Yes. For micro businesses, they need to be encouraged to surface and register and not be afraid of the complexities of facing tax revenue officers.  There is a need to simplify the tax due for micro businesses, let’s say, having a fixed rate of P500 or P1000 per year, and simplifying the reporting to once a year, rather than a monthly frequency of submitting reports and payments.  This is one way to encourage micro businesses to formalize their businesses.  Such programs shall also broaden the tax base and generate more revenues.

Q5: Which social enterprises, local or international, would you like to see more of and why?

Human Nature and R2R (Rags2Riches) are two ideal social enterprise models because they are sustainable as business models, innovative and competitive in the market and their products really excel.  As they achieve triple bottom line, they really level up their products that become more marketable.

People will continuously purchase your products if they are really good and offer value, and not just for charitable purposes.  It is a plus that the product sales will benefit a marginalized group, but the key is the unique value that the products offer.

Their businesses offer real good benefits to the consumers and the workers who would normally get salaries that are higher than minimum wage. Suppliers or farm producers would also get higher prices for their supplies since products are supplied directly, eliminating traders in the supply chain.

Q6: To push for export, you like to encourage clustering and value chain linkages that maximize MSMEs. What exactly do you mean by this?

In essence, the strategic approach is to work on the value chain of many of our key resources, in an effort to add more value to innovative products.  Being resource-based, the Philippines stands to gain a potential unique advantage as a major supplier to the world market.  Value chain linkages foster partnerships between the MSMEs as suppliers of goods and services and the large enterprises (LEs) as buyers.

It is also known as our inclusive business model, where we link the small farmer or entrepreneur to the value chain of the bigger businesses, to generate a sustainable business arrangement that will allow the small partners to hone their specialization and eventually level up as well.  The process includes setting up platforms for MSMEs and large enterprises as a venue for discussion and exchange of information.  This is now being done through various fora we hold around the country, or through the use of technology apps that directly link the small producers to the large enterprises.  This also includes capacity-building to enable MSMEs to adequately comply with the requirements of the larger businesses.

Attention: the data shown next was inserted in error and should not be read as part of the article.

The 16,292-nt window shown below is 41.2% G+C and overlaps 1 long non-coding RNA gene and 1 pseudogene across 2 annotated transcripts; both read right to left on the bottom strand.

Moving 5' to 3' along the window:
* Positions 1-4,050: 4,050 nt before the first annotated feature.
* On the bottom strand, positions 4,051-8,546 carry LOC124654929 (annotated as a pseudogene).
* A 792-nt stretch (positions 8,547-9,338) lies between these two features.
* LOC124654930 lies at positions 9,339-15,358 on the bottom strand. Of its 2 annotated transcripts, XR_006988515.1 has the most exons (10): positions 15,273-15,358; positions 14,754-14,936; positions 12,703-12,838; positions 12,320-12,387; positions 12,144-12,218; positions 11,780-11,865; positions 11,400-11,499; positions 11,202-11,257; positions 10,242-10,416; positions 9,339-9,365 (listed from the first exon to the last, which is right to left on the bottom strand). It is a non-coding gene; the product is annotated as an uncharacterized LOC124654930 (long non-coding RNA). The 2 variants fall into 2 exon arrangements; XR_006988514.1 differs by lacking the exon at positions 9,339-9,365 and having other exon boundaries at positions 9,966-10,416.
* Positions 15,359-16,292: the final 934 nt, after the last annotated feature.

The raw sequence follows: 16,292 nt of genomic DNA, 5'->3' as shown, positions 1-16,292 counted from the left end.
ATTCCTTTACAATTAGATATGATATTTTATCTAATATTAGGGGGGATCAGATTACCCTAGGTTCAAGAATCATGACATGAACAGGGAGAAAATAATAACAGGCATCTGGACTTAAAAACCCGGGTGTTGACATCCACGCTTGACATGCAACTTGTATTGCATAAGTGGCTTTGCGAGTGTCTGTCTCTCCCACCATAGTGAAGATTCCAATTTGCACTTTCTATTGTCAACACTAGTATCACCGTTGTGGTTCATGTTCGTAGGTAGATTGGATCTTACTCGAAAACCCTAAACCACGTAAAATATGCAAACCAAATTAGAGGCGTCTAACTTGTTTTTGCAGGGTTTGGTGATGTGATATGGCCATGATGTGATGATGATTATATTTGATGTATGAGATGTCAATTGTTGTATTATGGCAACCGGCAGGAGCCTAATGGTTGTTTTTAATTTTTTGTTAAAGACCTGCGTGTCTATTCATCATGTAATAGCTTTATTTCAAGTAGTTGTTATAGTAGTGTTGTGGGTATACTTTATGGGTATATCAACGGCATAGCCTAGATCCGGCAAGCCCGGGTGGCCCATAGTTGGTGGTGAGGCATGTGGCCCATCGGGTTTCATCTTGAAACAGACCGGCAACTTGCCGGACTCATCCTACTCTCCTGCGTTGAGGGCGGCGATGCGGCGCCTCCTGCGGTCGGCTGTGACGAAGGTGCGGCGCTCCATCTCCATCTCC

This also involves access to credit for the upgrading requirements of MSMEs and establishment of common service facilities such as fabrication labs, co-working spaces, innovation centers, testing labs, and shared service facilities.

We also have corollary initiatives that encourage partnerships between multinational corporations (MNCs) and MSMEs by matching the needs and requirements of the former with the production capability of the latter.

Q7: One of your priorities is consumer protection against unfair trade practices. Over four million Filipinos have joined direct selling companies as independent distributors in the Philippines. Many have fallen victim to illegal pyramiding scams using binary plans that required them to balance recruits than sales volume, a violation of the Consumer Code of the Philippines. As a deterrent, how will you go after these increasing number of pyramiding companies?

Through our consumer protection group, we shall develop an accreditation system with the Securities and Exchange Commission and private groups such as the Direct Selling Association of the Philippines (DSAP) that will review and accredit and control all forms of multilevel marketing (MLM), direct selling and other similar forms of selling and investments/recruitment programs.  DSAP is an organization of legitimate direct sellers, where the officers and members police each other as they are guided by an eight-point test on how to detect if the selling system is legitimate or not. Illegal distribution plans and any form of scams should stop since it victimizes a lot of ordinary people.

We should have a positive list of accredited companies involved in genuine and legal MLM after undergoing a process of review and program presentation to a panel of experts from government and private sectors.  With the help of other agencies, the public shall be adequately warned of the risks involved in dealing with uncertified enterprises. The public will be encouraged to file appropriate criminal or civil complaints against concerned pyramiding enterprises.  —CONTRIBUTED